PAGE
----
The Holyoke Board of Health and the Holyoke Council on Aging will never ask for your social security number, credit card / bank information or ask you to transfer money.
The COVID-19 vaccine is free. If you are contacted by the Board of Health or the Council on Aging about the COVID-19 vaccine, we will only request your name, date of birth, address, medical history and insurance information.
If you have any concerns about the legitimacy of the call, please hang up and call the Board of Health at 413-322-5595 or the Council on Aging at 413-322-5625.
Sean Gonsalves, RS
Director of Health
Holyoke Board of Health
COVID-19 Coronavirus Updates
More VACCINE locations are opening on a daily basis. If you are currently eligible and need assistance registering to receive a vaccine, you can call the Holyoke Council on Aging at 413-322-5625.
Holyoke Honors US Army Vietnam Veteran Charles Sullivan
I was honored to attend a special event at the home of Charles Sullivan, a US Army Vietnam Veteran, here in Ward 5 today, September 28, 2016.
Blue Cross Blue Shield of Massachusetts brought their Blue Crew of 30+ employee volunteers on a bus from throughout the state for their Annual Company Service Day.
They worked on the home of US Army Vietnam Veteran Mr. Charles Sullivan, landscaping, painting, replacing a broken window, replacing an unsafe kitchen floor and broken kitchen doors.
In addition, they built stairs with railings and a small deck.
To honor his service, the volunteers also installed a new flag pole and presented Mr. Sullivan with a U.S. flag with an honor guard arranged by Jim Mahoney, our Veterans Service Director.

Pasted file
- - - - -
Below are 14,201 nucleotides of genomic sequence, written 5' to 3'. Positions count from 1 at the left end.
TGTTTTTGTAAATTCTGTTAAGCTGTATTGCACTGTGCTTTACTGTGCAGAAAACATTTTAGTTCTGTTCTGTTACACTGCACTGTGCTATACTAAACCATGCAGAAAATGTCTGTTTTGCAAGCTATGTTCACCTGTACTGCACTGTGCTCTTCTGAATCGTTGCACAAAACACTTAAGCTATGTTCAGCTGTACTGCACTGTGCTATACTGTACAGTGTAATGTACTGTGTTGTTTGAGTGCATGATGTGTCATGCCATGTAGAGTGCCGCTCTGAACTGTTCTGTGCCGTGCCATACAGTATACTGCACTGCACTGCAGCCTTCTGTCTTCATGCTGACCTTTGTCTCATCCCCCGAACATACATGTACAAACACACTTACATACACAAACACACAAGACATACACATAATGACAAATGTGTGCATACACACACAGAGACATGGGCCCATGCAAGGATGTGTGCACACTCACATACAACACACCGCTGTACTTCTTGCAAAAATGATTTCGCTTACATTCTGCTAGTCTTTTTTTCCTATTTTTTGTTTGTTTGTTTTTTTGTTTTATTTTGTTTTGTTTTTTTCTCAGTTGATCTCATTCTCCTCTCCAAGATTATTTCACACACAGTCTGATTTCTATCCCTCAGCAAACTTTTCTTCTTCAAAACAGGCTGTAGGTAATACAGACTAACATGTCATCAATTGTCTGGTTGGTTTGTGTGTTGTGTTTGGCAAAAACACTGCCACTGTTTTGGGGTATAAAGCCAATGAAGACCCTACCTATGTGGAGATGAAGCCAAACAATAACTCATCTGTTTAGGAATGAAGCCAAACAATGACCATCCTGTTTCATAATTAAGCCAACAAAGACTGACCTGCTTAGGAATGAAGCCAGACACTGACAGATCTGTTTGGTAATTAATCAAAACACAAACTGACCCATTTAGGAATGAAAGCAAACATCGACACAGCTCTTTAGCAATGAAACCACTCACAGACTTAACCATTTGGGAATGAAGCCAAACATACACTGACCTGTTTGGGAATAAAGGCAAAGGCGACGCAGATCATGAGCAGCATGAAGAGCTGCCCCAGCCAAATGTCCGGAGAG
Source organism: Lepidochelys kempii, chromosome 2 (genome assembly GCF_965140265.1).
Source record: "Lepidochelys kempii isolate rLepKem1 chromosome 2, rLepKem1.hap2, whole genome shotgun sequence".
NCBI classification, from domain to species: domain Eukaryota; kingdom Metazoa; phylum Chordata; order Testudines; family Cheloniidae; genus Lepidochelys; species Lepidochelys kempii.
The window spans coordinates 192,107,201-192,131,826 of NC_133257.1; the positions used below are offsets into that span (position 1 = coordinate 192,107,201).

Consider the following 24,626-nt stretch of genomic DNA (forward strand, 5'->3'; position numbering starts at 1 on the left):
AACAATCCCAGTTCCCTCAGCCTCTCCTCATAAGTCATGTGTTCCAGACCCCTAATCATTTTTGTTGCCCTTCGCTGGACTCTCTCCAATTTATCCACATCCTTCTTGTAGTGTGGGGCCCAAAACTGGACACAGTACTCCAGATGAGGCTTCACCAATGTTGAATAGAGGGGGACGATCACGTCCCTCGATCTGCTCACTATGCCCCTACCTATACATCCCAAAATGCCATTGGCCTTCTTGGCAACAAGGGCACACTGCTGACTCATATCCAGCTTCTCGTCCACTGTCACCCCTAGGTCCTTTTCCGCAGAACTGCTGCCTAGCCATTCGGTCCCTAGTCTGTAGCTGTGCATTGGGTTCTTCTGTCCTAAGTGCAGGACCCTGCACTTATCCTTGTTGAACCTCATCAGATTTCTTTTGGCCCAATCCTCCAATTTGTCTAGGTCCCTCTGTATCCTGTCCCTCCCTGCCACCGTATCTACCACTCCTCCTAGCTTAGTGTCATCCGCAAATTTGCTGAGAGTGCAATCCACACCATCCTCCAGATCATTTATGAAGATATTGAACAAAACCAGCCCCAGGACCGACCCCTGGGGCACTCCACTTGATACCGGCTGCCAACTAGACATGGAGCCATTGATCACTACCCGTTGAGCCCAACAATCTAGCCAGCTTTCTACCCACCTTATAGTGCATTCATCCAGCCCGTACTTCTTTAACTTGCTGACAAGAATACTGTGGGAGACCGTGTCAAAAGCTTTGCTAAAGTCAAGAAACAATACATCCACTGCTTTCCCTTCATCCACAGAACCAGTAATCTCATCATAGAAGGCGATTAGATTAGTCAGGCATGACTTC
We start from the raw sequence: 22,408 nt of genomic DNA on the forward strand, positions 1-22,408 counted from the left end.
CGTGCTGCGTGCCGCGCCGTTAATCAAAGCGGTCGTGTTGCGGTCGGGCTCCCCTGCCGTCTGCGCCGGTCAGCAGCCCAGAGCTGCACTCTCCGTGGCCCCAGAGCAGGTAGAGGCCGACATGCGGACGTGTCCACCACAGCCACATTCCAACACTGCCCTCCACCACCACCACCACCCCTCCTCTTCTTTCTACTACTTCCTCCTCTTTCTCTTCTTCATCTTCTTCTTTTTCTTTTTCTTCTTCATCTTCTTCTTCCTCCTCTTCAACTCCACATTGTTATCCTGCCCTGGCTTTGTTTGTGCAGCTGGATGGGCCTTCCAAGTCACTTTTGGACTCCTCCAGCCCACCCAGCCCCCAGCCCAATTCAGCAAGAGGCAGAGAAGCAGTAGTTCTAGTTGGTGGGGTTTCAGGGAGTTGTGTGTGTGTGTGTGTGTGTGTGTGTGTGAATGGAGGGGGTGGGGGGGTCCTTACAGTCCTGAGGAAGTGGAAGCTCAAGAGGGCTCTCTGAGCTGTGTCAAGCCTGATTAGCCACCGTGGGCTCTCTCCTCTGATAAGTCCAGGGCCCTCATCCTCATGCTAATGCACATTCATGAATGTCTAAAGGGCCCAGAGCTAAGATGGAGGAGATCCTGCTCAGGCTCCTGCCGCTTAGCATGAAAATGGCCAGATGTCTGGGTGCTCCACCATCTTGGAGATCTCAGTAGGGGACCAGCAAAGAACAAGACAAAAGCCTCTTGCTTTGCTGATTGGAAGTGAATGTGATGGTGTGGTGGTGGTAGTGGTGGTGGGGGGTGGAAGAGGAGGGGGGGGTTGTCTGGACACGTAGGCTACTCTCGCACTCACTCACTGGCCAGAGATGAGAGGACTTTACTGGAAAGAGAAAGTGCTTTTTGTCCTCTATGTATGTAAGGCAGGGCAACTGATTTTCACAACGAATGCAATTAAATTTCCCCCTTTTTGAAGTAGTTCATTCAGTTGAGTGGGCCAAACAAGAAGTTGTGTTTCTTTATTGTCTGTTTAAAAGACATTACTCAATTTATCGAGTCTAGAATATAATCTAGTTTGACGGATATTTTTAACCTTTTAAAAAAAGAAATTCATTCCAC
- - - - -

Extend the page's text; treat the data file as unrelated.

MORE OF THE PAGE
I was pleased to be a part of this special day for a person who served our country and in turn was assisted in his time of need.
Charles Sullivan, to Linda's left
Charles Sullivan, left
Flag pole installation
Letter to the Editor by Councilor Vacon Holyoke residents with private systems should be excluded from water runoff fees
Letter to Editor:
It is NOT fair for residents who pay for private sewer services (septic systems) to be charged an added fee for storm water. As it is, they have been subsidizing the inadequate sewer fee through their property taxes for the last two years. Storm water from the area of the city without a sewer system does not even reach the treatment plant as storm water cannot travel up the Rt. 202 hill to enter the treatment plant.
Those with septic systems want to pay for services they actually receive from the city and that the city is able to provide. It has been stated that there is no sewer service available for approximately 700 homes in Holyoke. Those cities that have a storm water fee probably all have homes on the city sewer system. In that situation everyone is paying for a service they receive. Click here to continue reading ...